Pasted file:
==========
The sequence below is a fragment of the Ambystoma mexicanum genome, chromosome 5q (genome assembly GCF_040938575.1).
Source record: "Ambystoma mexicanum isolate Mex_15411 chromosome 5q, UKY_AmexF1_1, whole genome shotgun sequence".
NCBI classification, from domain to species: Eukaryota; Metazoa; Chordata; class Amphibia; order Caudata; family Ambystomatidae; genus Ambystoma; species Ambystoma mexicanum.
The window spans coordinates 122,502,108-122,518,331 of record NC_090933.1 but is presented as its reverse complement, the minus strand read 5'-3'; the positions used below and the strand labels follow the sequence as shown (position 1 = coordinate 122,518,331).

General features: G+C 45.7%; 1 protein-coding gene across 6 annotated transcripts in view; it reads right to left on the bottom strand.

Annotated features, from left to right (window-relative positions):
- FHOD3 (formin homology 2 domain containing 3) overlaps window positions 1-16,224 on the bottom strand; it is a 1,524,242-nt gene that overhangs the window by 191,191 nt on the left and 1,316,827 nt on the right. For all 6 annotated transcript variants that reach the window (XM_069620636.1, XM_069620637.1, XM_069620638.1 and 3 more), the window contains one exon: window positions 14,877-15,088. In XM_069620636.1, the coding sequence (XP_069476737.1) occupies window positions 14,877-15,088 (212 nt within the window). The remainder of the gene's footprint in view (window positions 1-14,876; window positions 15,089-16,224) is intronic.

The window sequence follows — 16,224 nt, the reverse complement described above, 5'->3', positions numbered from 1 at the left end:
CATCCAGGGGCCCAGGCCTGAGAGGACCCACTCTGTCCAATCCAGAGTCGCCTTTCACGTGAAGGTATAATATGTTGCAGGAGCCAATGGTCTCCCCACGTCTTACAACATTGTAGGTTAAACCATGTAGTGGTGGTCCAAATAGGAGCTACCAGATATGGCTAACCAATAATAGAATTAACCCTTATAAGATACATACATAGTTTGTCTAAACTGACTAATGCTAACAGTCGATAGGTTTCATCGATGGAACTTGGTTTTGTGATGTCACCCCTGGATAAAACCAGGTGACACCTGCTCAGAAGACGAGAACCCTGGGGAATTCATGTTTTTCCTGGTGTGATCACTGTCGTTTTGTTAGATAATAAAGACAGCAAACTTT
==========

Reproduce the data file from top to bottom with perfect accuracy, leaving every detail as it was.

The sequence below is a fragment of the Ambystoma mexicanum genome, chromosome 5q (genome assembly GCF_040938575.1).
Source record: "Ambystoma mexicanum isolate Mex_15411 chromosome 5q, UKY_AmexF1_1, whole genome shotgun sequence".
NCBI classification, from domain to species: Eukaryota; Metazoa; Chordata; class Amphibia; order Caudata; family Ambystomatidae; genus Ambystoma; species Ambystoma mexicanum.
The window spans coordinates 122,502,108-122,518,331 of record NC_090933.1 but is presented as its reverse complement, the minus strand read 5'-3'; the positions used below and the strand labels follow the sequence as shown (position 1 = coordinate 122,518,331).

General features: G+C 45.7%; 1 protein-coding gene across 6 annotated transcripts in view; it reads right to left on the bottom strand.

Annotated features, from left to right (window-relative positions):
- FHOD3 (formin homology 2 domain containing 3) overlaps window positions 1-16,224 on the bottom strand; it is a 1,524,242-nt gene that overhangs the window by 191,191 nt on the left and 1,316,827 nt on the right. For all 6 annotated transcript variants that reach the window (XM_069620636.1, XM_069620637.1, XM_069620638.1 and 3 more), the window contains one exon: window positions 14,877-15,088. In XM_069620636.1, the coding sequence (XP_069476737.1) occupies window positions 14,877-15,088 (212 nt within the window). The remainder of the gene's footprint in view (window positions 1-14,876; window positions 15,089-16,224) is intronic.

The window sequence follows — 16,224 nt, the reverse complement described above, 5'->3', positions numbered from 1 at the left end:
CATCCAGGGGCCCAGGCCTGAGAGGACCCACTCTGTCCAATCCAGAGTCGCCTTTCACGTGAAGGTATAATATGTTGCAGGAGCCAATGGTCTCCCCACGTCTTACAACATTGTAGGTTAAACCATGTAGTGGTGGTCCAAATAGGAGCTACCAGATATGGCTAACCAATAATAGAATTAACCCTTATAAGATACATACATAGTTTGTCTAAACTGACTAATGCTAACAGTCGATAGGTTTCATCGATGGAACTTGGTTTTGTGATGTCACCCCTGGATAAAACCAGGTGACACCTGCTCAGAAGACGAGAACCCTGGGGAATTCATGTTTTTCCTGGTGTGATCACTGTCGTTTTGTTAGATAATAAAGACAGCAAACTTT